As a part of Transition Year, I did work experience with MLRC. I was in MLRC from the 3rd to the 6th of February. On the first day, I was shown around the offices and introduced to the staff team. I then sat down with the Managing Solicitor, Rebecca Keatinge and was provided with some background information of how and when MLRC was established. I was then informed of how MLRC works on a day to day basis. Rebecca explained that MLRC operates from priority of referrals sheet for new cases which illustrated to me the types of cases that are taken on by MLRC and what cases MLRC can have the most impact on.
After this, I sat in on a casework meeting with the solicitors. I noted the large quantity and volume of queries and cases which MLRC deal with on a weekly basis. MLRC receives a number referrals from charities and individuals whom are homeless or at risk of homelessness. The high volume of cases startled me. It really brought home the effects of the housing crisis. I have heard the statistics so often enough on the news that prior to undertaking this work experience I thought I was relatively well informed but after hearing about how poorly so many people are treated I discovered how little I actually knew.
After the meeting I was given the MLRC report on the “Lived Experiences of Homeless Families”. This gave me more background on cases MLRC have taken, what the local authorities are required to do for homeless families and how MLRC has assisted a number of families. I also helped to proof read a blog post and was shown how administration works in MLRC.
On Wednesday I met with Rebecca in Parnell Square as she was going to be pre-recording a piece to camera about homelessness and the role the new government needs to have to address the housing crisis. This was to be part of a video to be released by Raise the Roof with MLRC input specifically in relation to the right to housing. Following this, I attended a MLRC legal clinic in Liberties Citizens Information Centre. Seeing someone who was in a situation where they needed help was interesting. The solicitor was quick to solve the situation for the person and advised them on the law surrounding their issue. Attending the clinic provided me with a clear overview of how the housing crisis affects persons on a daily basis. In the afternoon, I set out again with Rebecca and another TY student. We attended Haven House, a homeless hostel. The purpose of this visit was so Rebecca could explain what Mercy Law do and how to refer someone to them.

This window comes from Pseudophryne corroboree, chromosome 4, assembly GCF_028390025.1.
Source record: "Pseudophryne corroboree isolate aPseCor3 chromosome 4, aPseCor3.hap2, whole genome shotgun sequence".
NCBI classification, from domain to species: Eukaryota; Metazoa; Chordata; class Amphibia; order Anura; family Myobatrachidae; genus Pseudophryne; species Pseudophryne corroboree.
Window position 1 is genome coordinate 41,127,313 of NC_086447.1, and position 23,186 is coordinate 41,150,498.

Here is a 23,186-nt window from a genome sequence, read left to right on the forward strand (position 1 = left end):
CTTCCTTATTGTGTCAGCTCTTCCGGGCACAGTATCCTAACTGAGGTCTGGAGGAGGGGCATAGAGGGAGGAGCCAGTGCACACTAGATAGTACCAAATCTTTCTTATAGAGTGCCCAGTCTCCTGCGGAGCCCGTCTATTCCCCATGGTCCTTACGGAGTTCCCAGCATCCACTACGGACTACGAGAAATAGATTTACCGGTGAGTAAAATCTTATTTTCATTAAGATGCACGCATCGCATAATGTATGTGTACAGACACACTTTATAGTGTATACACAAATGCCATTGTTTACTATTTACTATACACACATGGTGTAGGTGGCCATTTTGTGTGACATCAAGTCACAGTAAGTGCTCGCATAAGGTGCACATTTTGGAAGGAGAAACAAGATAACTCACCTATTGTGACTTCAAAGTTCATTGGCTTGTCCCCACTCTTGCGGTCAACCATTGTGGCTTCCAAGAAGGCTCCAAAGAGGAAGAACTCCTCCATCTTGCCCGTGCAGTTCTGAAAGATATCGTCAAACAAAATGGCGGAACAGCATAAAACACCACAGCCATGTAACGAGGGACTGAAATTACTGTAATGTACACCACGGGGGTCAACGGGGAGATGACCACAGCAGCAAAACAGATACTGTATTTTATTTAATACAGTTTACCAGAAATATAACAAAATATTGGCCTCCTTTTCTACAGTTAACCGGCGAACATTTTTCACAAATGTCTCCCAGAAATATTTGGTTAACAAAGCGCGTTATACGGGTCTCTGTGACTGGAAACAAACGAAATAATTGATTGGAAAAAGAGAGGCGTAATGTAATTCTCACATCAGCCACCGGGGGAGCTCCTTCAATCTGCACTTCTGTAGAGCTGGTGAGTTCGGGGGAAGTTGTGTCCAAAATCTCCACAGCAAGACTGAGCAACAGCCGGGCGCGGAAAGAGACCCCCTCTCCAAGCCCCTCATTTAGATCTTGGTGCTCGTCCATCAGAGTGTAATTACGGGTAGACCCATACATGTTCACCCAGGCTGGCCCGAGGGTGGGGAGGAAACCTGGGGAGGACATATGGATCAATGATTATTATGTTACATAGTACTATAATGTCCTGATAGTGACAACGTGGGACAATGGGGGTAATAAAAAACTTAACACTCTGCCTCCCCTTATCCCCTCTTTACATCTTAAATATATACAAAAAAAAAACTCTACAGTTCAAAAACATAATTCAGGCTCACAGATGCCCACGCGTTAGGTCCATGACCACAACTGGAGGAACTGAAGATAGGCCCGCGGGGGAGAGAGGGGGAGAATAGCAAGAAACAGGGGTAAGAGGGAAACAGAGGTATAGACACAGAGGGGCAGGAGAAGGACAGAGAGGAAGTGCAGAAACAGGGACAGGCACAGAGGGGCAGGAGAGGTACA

On my last day of work experience, I attended the Four Courts. MLRC had brought High Court judicial review proceedings on behalf of a homeless family. The issue had been resolved outside of the courts but the judge needed to be made aware of this. I returned to MLRC in the afternoon and got an insight into the communications side of the organisation. I assisted the administrator in charge of this with proofing content for the website and updating MLRC Media section of the website.
We are very grateful to our TY student for sharing their experience and for supporting our work. Many thanks from all at MLRC!